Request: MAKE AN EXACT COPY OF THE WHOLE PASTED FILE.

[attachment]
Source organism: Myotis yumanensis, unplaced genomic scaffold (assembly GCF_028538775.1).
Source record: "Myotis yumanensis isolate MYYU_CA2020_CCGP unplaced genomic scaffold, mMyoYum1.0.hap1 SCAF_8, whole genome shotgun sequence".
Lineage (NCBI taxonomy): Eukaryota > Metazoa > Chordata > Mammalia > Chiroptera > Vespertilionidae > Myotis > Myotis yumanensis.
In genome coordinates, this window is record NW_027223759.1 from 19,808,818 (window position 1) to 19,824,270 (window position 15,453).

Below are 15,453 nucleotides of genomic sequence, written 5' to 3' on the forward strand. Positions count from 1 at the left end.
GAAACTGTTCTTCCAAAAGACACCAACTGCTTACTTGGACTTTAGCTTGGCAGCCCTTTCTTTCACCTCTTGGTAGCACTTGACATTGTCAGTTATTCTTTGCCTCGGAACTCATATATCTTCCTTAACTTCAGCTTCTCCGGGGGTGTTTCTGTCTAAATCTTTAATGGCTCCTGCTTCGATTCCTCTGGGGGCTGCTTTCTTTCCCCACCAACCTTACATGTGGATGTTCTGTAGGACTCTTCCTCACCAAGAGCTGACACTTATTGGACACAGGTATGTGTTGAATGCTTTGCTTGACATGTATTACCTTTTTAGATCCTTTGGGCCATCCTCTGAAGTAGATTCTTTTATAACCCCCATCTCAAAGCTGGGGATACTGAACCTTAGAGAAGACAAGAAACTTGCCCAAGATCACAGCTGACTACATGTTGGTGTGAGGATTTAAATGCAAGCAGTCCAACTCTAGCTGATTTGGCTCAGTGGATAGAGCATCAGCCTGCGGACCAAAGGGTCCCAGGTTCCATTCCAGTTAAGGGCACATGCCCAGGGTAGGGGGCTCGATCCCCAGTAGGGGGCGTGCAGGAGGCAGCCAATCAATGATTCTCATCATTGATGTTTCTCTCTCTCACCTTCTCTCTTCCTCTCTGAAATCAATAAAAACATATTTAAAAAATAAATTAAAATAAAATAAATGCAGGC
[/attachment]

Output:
Source organism: Myotis yumanensis, unplaced genomic scaffold (assembly GCF_028538775.1).
Source record: "Myotis yumanensis isolate MYYU_CA2020_CCGP unplaced genomic scaffold, mMyoYum1.0.hap1 SCAF_8, whole genome shotgun sequence".
Lineage (NCBI taxonomy): Eukaryota > Metazoa > Chordata > Mammalia > Chiroptera > Vespertilionidae > Myotis > Myotis yumanensis.
In genome coordinates, this window is record NW_027223759.1 from 19,808,818 (window position 1) to 19,824,270 (window position 15,453).

Below are 15,453 nucleotides of genomic sequence, written 5' to 3' on the forward strand. Positions count from 1 at the left end.
GAAACTGTTCTTCCAAAAGACACCAACTGCTTACTTGGACTTTAGCTTGGCAGCCCTTTCTTTCACCTCTTGGTAGCACTTGACATTGTCAGTTATTCTTTGCCTCGGAACTCATATATCTTCCTTAACTTCAGCTTCTCCGGGGGTGTTTCTGTCTAAATCTTTAATGGCTCCTGCTTCGATTCCTCTGGGGGCTGCTTTCTTTCCCCACCAACCTTACATGTGGATGTTCTGTAGGACTCTTCCTCACCAAGAGCTGACACTTATTGGACACAGGTATGTGTTGAATGCTTTGCTTGACATGTATTACCTTTTTAGATCCTTTGGGCCATCCTCTGAAGTAGATTCTTTTATAACCCCCATCTCAAAGCTGGGGATACTGAACCTTAGAGAAGACAAGAAACTTGCCCAAGATCACAGCTGACTACATGTTGGTGTGAGGATTTAAATGCAAGCAGTCCAACTCTAGCTGATTTGGCTCAGTGGATAGAGCATCAGCCTGCGGACCAAAGGGTCCCAGGTTCCATTCCAGTTAAGGGCACATGCCCAGGGTAGGGGGCTCGATCCCCAGTAGGGGGCGTGCAGGAGGCAGCCAATCAATGATTCTCATCATTGATGTTTCTCTCTCTCACCTTCTCTCTTCCTCTCTGAAATCAATAAAAACATATTTAAAAAATAAATTAAAATAAAATAAATGCAGGC